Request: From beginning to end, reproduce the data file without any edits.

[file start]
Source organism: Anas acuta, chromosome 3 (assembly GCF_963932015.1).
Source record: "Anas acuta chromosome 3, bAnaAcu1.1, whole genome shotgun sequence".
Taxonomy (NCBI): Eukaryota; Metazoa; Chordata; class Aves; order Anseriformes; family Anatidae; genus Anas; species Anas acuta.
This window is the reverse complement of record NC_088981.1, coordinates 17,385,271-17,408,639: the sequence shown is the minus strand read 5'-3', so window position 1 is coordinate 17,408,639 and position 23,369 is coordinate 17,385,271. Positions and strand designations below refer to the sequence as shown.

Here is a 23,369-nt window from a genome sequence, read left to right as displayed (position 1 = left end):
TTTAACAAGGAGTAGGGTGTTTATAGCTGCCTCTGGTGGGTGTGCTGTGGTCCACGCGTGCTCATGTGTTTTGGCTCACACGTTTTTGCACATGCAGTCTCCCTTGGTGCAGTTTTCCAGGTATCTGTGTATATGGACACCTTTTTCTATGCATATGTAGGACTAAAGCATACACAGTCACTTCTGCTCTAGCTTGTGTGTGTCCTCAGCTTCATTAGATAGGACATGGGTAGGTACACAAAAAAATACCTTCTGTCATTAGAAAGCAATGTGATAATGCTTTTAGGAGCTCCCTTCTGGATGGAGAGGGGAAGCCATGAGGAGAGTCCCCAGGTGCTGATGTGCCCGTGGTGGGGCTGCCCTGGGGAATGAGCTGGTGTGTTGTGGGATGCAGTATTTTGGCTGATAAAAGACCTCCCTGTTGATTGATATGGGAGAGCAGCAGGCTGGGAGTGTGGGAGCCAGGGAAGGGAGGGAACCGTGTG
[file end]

Source organism: Anas acuta, chromosome 3 (assembly GCF_963932015.1).
Source record: "Anas acuta chromosome 3, bAnaAcu1.1, whole genome shotgun sequence".
Taxonomy (NCBI): Eukaryota; Metazoa; Chordata; class Aves; order Anseriformes; family Anatidae; genus Anas; species Anas acuta.
This window is the reverse complement of record NC_088981.1, coordinates 17,385,271-17,408,639: the sequence shown is the minus strand read 5'-3', so window position 1 is coordinate 17,408,639 and position 23,369 is coordinate 17,385,271. Positions and strand designations below refer to the sequence as shown.

Here is a 23,369-nt window from a genome sequence, read left to right as displayed (position 1 = left end):
TTTAACAAGGAGTAGGGTGTTTATAGCTGCCTCTGGTGGGTGTGCTGTGGTCCACGCGTGCTCATGTGTTTTGGCTCACACGTTTTTGCACATGCAGTCTCCCTTGGTGCAGTTTTCCAGGTATCTGTGTATATGGACACCTTTTTCTATGCATATGTAGGACTAAAGCATACACAGTCACTTCTGCTCTAGCTTGTGTGTGTCCTCAGCTTCATTAGATAGGACATGGGTAGGTACACAAAAAAATACCTTCTGTCATTAGAAAGCAATGTGATAATGCTTTTAGGAGCTCCCTTCTGGATGGAGAGGGGAAGCCATGAGGAGAGTCCCCAGGTGCTGATGTGCCCGTGGTGGGGCTGCCCTGGGGAATGAGCTGGTGTGTTGTGGGATGCAGTATTTTGGCTGATAAAAGACCTCCCTGTTGATTGATATGGGAGAGCAGCAGGCTGGGAGTGTGGGAGCCAGGGAAGGGAGGGAACCGTGTG